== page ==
You can become an Italian teacher for high school or college students by becoming fluent in the Italian language and acquiring your teaching certificate. Even if you're a native speaker, to teach Italian in the United States, you need at least your bachelor's (4-year) college degree and most likely a master's degree in education, with specialized teaching courses, a student teaching internship and a passing grade on the national teacher's examination. Most high schools in the United States offer only Spanish and French as foreign language electives, with a few offering Italian. Italian teachers are most in demand in college and university settings or in private schools that teach business people and tourists language skills.
Attain fluency in Italian. If you're already a native speaker and fluent in written and spoken Italian, visit or speak with a college or university to see if you can take tests to prove fluency and attain credits toward a bachelor's degree. Even if you speak the language fluently, to teach the language, you must prove it through credentials obtained at reputable accredited universities. If you aren't already fluent, you must study the language.
Learn how to teach. Teaching techniques from crafting solid lesson plans to differentiating instruction for different types of learners can be learned in a good undergraduate or graduate degree program. Most programs include courses in theory, pedagogy and practice. Student teaching, where you are observed for one semester and teach under the watchful guidance of an experienced teacher, is usually part of the curriculum.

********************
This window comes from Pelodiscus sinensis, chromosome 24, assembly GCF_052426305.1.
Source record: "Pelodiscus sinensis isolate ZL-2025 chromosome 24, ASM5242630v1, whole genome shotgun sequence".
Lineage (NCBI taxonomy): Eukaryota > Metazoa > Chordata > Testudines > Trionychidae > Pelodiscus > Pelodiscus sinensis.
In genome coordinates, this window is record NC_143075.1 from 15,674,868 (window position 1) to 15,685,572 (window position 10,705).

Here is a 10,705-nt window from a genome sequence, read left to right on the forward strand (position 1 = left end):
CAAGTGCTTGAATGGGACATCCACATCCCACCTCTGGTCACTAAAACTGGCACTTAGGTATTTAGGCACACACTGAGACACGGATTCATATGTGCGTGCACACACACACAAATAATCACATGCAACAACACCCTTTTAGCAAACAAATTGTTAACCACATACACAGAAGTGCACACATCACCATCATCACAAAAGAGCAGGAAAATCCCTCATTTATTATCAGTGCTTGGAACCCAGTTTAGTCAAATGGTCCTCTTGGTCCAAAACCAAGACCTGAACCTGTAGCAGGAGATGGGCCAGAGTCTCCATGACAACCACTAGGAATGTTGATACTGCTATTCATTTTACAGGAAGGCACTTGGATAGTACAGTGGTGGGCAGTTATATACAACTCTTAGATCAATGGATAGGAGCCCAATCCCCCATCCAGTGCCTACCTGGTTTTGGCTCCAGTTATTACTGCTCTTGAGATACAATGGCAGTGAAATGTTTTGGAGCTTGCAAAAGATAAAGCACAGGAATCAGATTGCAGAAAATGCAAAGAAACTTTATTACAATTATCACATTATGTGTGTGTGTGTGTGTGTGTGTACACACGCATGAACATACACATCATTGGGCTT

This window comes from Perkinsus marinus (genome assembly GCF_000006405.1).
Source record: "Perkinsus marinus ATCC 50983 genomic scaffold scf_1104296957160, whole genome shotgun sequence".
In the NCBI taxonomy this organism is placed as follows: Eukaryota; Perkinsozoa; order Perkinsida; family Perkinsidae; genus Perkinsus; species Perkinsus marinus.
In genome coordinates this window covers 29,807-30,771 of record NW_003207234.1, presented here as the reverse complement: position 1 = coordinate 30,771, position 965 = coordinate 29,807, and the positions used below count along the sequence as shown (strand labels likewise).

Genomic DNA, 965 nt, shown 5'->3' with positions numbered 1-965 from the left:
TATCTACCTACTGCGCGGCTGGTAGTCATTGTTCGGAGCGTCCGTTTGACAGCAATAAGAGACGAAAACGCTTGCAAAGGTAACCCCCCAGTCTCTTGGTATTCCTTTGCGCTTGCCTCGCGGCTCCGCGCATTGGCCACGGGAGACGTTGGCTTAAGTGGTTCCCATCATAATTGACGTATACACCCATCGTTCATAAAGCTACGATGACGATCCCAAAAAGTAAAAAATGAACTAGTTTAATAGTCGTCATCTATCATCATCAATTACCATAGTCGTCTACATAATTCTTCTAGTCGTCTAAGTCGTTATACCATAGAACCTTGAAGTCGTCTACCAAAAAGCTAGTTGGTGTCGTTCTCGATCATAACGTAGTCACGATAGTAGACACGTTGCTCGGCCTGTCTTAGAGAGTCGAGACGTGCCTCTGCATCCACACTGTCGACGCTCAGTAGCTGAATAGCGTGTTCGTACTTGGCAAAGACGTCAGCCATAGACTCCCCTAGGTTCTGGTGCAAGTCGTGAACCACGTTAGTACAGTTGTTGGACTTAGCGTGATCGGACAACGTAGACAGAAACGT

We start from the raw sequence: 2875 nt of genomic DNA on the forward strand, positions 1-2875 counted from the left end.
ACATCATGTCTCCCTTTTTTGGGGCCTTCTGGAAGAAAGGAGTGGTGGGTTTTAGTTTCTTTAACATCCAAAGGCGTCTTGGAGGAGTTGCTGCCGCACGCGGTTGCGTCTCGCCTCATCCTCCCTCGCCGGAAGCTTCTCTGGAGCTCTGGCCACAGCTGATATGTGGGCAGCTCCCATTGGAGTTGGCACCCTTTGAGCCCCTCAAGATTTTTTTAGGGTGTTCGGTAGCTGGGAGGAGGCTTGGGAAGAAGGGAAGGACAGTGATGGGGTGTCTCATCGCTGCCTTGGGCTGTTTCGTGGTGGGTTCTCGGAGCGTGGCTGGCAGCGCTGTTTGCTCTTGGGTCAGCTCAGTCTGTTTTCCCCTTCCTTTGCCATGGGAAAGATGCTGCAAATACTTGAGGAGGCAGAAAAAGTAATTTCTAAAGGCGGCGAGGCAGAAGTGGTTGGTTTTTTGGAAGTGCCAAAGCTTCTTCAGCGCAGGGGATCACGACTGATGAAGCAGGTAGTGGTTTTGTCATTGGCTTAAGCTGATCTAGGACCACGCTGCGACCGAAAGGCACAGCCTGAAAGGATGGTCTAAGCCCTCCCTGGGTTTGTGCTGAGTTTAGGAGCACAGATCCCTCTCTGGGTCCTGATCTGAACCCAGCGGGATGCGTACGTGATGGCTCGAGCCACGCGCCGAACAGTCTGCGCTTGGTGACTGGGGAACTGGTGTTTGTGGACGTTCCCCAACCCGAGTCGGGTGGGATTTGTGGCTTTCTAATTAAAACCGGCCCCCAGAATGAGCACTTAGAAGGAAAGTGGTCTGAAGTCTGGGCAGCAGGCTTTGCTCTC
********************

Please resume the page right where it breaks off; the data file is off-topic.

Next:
Take a licensing exam. The education department at the college or university can provide you with the application forms, testing dates and locations to take the test. Upon passing, you can teach. Most states in the United States require a master's degree but give teachers time to obtain it. You can begin teaching once you have a bachelor's degree and your certification, as long as you complete your master's degree within the time frame established by the state in which you are licensed to teach.
Teach Italian without obtaining a teaching certificate and degree. You might find opportunities among the many nonaccredited language schools or continuing education programs. You do not need to be certified to teach in either setting. Many adults seeking to learn a foreign language for business or pleasure enjoy taking continuing education courses.
Find continuing education courses through your local high school district, college or university outreach office or office of adult education. Prepare your credentials, resume and a cover letter, and submit them to the head of the program. You may be asked to interview with the program director and supply the director with a course outline and sample lesson plans.
Jeanne Grunert has been a writer since 1990. Covering business, marketing, gardening and health topics, her work has appeared in the "Chicken Soup for the Soul" books, "Horse Illustrated" and many national publications. Grunert earned her Master of Arts in writing from Queens College and a Master of Science in direct and interactive marketing from New York University.